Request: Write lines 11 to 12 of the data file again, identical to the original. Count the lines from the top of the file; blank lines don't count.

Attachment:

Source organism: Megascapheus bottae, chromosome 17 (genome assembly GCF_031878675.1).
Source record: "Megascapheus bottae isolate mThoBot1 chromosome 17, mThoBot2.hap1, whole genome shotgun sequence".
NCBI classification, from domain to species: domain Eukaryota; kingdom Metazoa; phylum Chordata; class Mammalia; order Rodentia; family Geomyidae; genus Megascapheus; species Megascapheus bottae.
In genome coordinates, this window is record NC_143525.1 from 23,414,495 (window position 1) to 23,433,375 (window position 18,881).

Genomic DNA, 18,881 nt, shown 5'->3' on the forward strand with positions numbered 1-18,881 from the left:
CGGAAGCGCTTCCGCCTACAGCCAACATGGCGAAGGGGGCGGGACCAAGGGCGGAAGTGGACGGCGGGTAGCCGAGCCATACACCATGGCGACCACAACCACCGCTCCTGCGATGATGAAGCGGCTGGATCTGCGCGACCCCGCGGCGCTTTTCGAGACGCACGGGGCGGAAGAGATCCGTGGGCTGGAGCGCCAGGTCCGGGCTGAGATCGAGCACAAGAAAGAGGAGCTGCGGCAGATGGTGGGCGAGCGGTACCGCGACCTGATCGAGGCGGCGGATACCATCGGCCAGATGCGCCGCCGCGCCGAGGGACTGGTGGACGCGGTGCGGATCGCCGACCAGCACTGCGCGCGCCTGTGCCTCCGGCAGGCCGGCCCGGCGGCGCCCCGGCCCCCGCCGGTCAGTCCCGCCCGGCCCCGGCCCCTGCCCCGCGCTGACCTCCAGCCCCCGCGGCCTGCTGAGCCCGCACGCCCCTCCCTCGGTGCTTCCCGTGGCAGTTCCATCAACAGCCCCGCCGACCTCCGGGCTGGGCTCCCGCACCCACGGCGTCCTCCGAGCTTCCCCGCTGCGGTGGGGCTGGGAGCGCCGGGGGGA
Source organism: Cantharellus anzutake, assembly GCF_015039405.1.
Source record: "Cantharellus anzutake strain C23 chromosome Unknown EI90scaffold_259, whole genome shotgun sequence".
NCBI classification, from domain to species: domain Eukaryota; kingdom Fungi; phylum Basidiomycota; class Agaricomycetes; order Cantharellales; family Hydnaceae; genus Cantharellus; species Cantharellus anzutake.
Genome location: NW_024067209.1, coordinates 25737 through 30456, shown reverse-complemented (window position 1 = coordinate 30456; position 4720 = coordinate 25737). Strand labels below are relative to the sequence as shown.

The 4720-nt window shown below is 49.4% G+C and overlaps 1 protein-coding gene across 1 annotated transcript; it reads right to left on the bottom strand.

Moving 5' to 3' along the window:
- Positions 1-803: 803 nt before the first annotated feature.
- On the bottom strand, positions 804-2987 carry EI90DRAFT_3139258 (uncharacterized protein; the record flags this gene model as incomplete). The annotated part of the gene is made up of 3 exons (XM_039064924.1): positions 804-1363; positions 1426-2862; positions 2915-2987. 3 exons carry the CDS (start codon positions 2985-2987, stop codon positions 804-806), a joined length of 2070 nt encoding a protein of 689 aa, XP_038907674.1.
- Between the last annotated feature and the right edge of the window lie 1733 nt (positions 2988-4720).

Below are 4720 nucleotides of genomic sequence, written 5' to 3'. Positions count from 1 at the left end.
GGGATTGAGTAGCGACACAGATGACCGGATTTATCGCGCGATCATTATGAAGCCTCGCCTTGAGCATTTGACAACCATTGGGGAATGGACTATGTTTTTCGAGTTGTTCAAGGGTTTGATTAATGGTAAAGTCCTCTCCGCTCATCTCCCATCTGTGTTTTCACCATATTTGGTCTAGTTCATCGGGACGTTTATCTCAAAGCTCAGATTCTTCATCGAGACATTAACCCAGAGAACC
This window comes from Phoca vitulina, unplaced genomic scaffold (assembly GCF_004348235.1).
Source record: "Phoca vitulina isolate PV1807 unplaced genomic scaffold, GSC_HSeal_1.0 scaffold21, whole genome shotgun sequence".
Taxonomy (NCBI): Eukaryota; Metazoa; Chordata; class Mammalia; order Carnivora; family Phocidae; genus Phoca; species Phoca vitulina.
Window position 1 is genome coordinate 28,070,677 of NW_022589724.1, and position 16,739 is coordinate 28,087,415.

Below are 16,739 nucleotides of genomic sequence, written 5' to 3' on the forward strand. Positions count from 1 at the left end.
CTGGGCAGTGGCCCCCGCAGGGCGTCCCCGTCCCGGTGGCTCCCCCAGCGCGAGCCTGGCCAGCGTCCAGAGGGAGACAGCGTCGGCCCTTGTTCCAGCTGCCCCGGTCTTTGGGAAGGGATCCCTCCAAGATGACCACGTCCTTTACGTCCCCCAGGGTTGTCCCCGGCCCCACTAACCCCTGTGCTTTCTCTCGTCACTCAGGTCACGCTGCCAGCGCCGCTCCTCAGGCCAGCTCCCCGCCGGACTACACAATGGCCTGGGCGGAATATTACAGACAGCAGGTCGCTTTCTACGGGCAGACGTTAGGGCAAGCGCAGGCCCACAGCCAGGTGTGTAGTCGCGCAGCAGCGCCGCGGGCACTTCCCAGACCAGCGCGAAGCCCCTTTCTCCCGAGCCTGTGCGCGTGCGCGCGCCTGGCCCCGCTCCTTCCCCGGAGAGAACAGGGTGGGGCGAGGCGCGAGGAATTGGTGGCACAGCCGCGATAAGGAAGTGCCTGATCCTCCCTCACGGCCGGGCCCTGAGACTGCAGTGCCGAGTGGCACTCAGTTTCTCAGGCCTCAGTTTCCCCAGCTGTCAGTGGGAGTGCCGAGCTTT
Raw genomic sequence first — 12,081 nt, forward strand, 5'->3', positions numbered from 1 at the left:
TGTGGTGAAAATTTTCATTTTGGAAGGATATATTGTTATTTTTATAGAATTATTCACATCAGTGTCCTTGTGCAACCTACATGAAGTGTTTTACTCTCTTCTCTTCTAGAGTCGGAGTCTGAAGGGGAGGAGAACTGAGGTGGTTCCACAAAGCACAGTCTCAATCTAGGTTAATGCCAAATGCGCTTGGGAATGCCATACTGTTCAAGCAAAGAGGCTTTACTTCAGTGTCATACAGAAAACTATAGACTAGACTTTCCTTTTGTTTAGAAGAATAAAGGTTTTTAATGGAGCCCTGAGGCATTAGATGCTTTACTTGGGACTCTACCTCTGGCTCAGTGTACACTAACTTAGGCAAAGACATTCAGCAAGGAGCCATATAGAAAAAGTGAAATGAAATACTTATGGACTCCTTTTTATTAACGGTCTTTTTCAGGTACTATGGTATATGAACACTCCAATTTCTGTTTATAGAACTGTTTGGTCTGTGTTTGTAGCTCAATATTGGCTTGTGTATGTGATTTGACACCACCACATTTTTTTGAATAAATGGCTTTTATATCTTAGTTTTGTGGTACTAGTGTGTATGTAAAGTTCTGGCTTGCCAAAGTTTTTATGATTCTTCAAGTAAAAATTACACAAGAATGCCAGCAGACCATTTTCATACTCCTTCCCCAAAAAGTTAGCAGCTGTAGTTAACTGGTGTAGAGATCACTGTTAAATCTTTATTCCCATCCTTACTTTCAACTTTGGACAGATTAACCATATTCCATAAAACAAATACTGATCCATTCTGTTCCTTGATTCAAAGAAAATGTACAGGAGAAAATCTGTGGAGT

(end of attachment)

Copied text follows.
The 4720-nt window shown below is 49.4% G+C and overlaps 1 protein-coding gene across 1 annotated transcript; it reads right to left on the bottom strand.

Moving 5' to 3' along the window: